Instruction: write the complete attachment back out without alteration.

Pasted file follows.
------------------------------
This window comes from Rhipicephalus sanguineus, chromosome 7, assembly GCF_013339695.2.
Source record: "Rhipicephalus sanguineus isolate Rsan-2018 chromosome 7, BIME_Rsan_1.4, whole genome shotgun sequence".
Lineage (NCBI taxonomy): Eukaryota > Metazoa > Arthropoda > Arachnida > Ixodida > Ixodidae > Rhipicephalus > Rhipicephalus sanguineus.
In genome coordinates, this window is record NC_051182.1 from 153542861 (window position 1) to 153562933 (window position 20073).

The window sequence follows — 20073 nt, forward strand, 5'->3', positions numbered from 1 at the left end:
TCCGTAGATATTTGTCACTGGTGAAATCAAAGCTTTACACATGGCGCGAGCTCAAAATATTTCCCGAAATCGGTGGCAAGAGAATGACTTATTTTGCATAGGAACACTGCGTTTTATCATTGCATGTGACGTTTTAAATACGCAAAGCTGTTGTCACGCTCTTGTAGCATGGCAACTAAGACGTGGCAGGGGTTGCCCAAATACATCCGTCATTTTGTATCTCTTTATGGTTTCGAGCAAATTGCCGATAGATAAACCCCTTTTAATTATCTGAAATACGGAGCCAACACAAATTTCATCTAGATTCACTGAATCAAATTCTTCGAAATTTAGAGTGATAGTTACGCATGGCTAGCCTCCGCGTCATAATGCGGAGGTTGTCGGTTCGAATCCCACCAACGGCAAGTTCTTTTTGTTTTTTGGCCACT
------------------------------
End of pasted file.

This window comes from Rhipicephalus sanguineus, chromosome 7, assembly GCF_013339695.2.
Source record: "Rhipicephalus sanguineus isolate Rsan-2018 chromosome 7, BIME_Rsan_1.4, whole genome shotgun sequence".
Lineage (NCBI taxonomy): Eukaryota > Metazoa > Arthropoda > Arachnida > Ixodida > Ixodidae > Rhipicephalus > Rhipicephalus sanguineus.
In genome coordinates, this window is record NC_051182.1 from 153542861 (window position 1) to 153562933 (window position 20073).

The window sequence follows — 20073 nt, forward strand, 5'->3', positions numbered from 1 at the left end:
TCCGTAGATATTTGTCACTGGTGAAATCAAAGCTTTACACATGGCGCGAGCTCAAAATATTTCCCGAAATCGGTGGCAAGAGAATGACTTATTTTGCATAGGAACACTGCGTTTTATCATTGCATGTGACGTTTTAAATACGCAAAGCTGTTGTCACGCTCTTGTAGCATGGCAACTAAGACGTGGCAGGGGTTGCCCAAATACATCCGTCATTTTGTATCTCTTTATGGTTTCGAGCAAATTGCCGATAGATAAACCCCTTTTAATTATCTGAAATACGGAGCCAACACAAATTTCATCTAGATTCACTGAATCAAATTCTTCGAAATTTAGAGTGATAGTTACGCATGGCTAGCCTCCGCGTCATAATGCGGAGGTTGTCGGTTCGAATCCCACCAACGGCAAGTTCTTTTTGTTTTTTGGCCACT